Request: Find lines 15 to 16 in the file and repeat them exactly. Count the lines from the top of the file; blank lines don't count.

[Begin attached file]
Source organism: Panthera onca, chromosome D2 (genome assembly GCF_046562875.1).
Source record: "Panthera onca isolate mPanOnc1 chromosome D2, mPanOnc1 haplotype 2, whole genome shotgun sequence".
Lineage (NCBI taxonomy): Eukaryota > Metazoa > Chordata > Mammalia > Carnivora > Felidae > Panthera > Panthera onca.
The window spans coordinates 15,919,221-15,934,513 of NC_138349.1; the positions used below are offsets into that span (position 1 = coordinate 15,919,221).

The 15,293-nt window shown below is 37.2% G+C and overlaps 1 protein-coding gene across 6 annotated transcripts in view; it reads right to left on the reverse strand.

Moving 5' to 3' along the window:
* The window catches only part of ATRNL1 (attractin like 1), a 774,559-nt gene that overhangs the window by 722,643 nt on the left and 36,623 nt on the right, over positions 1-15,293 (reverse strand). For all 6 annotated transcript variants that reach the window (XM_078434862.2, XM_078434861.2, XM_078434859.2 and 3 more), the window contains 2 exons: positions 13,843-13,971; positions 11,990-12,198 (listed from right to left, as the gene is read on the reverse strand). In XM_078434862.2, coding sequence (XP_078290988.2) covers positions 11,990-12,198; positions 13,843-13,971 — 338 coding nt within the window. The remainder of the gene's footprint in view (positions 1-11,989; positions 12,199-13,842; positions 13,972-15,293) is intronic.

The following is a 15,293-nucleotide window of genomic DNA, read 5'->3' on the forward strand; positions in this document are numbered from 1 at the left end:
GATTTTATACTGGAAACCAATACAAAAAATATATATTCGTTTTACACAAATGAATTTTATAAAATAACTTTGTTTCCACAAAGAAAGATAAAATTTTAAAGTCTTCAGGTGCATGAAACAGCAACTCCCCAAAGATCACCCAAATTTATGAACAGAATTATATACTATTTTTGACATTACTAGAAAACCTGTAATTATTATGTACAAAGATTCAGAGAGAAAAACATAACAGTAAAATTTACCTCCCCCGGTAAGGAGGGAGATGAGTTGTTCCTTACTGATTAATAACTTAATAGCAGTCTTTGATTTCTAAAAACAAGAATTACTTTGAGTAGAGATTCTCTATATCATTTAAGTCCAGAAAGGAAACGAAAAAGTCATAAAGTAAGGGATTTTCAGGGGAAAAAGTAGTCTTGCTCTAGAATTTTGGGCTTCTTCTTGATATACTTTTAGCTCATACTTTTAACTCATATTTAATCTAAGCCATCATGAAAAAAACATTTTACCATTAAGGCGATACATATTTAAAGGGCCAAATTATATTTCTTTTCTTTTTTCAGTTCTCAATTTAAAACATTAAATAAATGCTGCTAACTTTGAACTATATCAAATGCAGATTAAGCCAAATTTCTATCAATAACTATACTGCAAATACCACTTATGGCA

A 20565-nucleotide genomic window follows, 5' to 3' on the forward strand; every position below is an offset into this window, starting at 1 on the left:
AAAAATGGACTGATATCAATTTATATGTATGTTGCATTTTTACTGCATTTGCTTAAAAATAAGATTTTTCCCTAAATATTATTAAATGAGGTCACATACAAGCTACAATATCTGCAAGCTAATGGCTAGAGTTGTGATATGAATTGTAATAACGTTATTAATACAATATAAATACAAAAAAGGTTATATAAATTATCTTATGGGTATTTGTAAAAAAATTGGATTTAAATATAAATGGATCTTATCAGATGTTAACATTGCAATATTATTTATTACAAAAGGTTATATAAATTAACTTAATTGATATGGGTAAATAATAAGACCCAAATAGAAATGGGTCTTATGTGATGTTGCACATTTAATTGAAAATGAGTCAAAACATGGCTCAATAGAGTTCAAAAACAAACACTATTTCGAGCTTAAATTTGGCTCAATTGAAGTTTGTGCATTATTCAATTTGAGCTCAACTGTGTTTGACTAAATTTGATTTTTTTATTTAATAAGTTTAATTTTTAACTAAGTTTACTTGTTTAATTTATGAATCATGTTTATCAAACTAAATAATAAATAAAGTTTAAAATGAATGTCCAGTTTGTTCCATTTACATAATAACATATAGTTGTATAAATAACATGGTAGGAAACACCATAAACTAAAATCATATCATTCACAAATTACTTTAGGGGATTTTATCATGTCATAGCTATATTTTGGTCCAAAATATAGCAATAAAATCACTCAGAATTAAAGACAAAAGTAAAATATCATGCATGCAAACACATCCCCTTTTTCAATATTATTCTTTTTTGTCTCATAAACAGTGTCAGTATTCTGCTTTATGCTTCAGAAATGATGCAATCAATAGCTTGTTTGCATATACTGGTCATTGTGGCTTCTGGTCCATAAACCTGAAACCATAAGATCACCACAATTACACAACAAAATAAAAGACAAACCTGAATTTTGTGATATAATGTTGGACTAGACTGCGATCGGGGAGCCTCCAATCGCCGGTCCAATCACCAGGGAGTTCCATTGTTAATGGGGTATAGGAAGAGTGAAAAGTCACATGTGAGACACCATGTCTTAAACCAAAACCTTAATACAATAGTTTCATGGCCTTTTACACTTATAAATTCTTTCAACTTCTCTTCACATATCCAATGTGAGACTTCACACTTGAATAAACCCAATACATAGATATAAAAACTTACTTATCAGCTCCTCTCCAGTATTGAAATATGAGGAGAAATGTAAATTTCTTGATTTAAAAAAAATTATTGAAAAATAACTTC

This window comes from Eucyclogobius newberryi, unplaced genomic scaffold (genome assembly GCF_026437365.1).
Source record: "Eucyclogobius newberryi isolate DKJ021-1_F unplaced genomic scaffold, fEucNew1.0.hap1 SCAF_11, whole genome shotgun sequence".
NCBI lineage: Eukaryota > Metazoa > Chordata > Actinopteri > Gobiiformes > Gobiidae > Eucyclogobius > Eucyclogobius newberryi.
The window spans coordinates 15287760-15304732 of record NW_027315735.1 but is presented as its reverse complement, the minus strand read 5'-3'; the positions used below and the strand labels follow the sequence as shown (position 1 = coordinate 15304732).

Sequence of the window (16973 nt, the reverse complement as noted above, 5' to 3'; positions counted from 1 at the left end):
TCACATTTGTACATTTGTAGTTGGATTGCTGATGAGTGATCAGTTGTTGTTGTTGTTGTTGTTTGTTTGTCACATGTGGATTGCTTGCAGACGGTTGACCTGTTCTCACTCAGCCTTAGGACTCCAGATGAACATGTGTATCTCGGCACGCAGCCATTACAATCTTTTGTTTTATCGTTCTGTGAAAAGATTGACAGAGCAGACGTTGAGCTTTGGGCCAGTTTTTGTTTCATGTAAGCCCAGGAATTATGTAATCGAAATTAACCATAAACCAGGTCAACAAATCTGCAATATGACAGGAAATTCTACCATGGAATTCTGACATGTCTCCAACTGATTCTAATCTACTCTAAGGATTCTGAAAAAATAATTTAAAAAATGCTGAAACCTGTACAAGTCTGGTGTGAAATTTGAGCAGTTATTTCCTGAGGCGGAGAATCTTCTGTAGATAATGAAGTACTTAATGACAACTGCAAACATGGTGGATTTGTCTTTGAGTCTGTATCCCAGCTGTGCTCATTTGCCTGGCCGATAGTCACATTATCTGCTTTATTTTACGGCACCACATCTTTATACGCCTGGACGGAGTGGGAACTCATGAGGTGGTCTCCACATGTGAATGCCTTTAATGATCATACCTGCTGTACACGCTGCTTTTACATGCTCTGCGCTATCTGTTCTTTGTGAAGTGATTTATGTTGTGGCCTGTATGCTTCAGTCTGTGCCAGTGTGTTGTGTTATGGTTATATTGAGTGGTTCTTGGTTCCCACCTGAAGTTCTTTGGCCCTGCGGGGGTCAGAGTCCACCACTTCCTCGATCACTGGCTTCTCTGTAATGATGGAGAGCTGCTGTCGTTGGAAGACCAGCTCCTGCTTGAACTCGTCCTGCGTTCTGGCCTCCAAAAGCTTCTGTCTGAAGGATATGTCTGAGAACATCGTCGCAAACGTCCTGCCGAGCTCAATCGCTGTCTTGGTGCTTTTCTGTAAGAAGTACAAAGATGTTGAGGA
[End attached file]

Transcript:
The window spans coordinates 15287760-15304732 of record NW_027315735.1 but is presented as its reverse complement, the minus strand read 5'-3'; the positions used below and the strand labels follow the sequence as shown (position 1 = coordinate 15304732).

Sequence of the window (16973 nt, the reverse complement as noted above, 5' to 3'; positions counted from 1 at the left end):